I Asfaltos Pou Trehi
Compact Disc: Minos-EMI 7243 533065 2 6
By Srajan Ebaen
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Genre: Elafrolaika, popular male Greek vocals
Dalaras is possibly the most celebrated of all contemporary male Greek singers, a highly prolific artist both in the studio and on stage who employs the country's best songwriters and composers, fills concerts with the kinds of crowds usually reserved only for major rock stars, and invites opening acts or guest singers who routinely turn into eventual sensations themselves. Dalaras is endowed with a rare gift of wrapping his often-political observations into very memorable, sophisticated and inspiring melodies, and always in polished and immaculately executed arrangements. Think Bob Dylan, Bruce Springsteen, Elton John, Sting. Fittingly, the latter makes an appearance on this double album's opener, a rousing rendition of his "Mad about you".
Unlike earlier efforts in Dalaras' canon, I Asfaltos Pou Trehi, on the first fourteen of its twenty-eight tracks, doesn't so much rely on the timbral colors and modal quartertone undulations of traditional Greek ensemble members --
buzuq, clarinet, accordion, Oriental violin and hand percussion -- but rather injects these elements into hip cosmopolitan street threads, the kind you'd find in any upscale pop arrangement: acoustic and electric guitars, piano, bass,
synths, complete drum kit and high production values
It's testament to Dalaras' finely honed artistic sensibilities that this excursion into Western pop doesn't dilute his elevated signature style but simply takes it, fully intact, down a different and unexpected venue that maintains balance and beauty and allows interesting twists, like the appearance of orchestral strings and woodwinds in a bridge followed by Hip Hop beats and a distortion-saturated e-guitar.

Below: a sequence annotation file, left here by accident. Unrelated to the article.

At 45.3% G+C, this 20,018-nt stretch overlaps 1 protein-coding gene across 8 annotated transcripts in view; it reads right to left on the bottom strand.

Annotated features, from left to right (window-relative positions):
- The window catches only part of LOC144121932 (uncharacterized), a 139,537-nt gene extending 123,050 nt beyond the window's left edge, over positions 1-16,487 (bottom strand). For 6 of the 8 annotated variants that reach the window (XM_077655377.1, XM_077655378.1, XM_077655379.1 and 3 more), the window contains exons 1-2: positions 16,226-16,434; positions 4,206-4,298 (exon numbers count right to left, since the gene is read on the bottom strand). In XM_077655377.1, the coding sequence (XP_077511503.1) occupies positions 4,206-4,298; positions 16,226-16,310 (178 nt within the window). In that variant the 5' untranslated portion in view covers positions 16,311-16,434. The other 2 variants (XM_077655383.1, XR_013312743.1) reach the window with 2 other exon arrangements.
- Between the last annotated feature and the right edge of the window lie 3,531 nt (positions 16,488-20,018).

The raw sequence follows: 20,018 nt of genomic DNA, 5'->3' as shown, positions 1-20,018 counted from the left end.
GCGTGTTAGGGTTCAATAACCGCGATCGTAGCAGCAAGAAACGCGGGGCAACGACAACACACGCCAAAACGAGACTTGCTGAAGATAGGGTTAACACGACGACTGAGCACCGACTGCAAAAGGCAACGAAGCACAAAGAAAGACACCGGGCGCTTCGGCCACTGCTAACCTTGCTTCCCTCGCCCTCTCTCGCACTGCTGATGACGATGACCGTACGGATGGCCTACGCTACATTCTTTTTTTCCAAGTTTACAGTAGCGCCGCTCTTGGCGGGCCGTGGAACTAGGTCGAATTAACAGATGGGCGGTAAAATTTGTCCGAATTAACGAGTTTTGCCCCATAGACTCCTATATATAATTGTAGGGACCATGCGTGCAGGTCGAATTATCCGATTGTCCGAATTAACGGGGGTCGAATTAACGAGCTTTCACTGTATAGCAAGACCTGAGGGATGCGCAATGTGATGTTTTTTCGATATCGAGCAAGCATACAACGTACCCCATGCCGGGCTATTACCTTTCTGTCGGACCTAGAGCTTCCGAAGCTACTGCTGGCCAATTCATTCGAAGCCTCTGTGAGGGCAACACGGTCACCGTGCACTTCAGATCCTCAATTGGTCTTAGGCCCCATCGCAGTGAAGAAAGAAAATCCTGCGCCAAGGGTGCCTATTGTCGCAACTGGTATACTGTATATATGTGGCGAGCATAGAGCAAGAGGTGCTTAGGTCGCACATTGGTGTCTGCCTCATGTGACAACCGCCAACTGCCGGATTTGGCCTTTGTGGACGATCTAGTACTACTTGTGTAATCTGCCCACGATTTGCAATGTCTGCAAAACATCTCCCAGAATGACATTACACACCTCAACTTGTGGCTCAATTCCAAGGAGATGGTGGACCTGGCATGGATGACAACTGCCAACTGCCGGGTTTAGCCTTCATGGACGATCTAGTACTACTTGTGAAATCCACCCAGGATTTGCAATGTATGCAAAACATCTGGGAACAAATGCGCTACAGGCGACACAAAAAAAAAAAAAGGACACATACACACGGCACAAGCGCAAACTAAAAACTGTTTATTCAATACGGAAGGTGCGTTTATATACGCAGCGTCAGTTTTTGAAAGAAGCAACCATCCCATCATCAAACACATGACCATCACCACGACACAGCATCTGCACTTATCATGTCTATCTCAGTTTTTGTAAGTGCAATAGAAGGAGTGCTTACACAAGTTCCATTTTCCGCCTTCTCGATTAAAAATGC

With a honey-smooth baritone usually employed in a comfortably soft range but very capable of exploding into occasional forceful bursts that can crest a symphony orchestra, and known to be willing to continuously explore and embrace various stylistic genres, some of
Dalaras' tunes here possess a Loreena McKennitt type feel, while others bow respectfully towards a Peruvian waltz, Argentine tango or Cuban salsa - as for example a tribute to Che Guevara, with Al DiMeola on lead guitar and high-pressure brass and timbales as backup. The general tenor remains lyrical in nature, however, with slower tempi, the occasional odd-metered but gracefully floating rhythm, and compositional structures that develop along longer arcs than the typical compacted pop formula.
On the second half of this very generously packed double album, Dalaras drapes himself into more traditional instrumental colors and melodic lines which, to those listeners only familiar with third-rate tourist fare of questionable Greek port bars, should come as welcome ear- and heart-opening surprise that, at times, goes very deeply under the skin.
Some prospective listeners might instinctively assume that the inability of us non-Greeks to follow the lyrics might hamper the enjoyment one could possibly derive from purchasing I Asfaltos Pou
Trehi. While 'different strokes for different folks' remains as true a recipe for variety as it's always been, I'd counter that perhaps rather to the contrary, it can allow an even deeper participatory submersion into those parts of music that bypass the mind and speak directly to our hearts. And Giorgos Dalaras is as perfect a vocal tour guide into those realms as the most expensive Knopf Guide --printed on
silver'd, perfectly laid-out pages - is to the arm chair traveler dreaming of remote locales. Warmly recommended!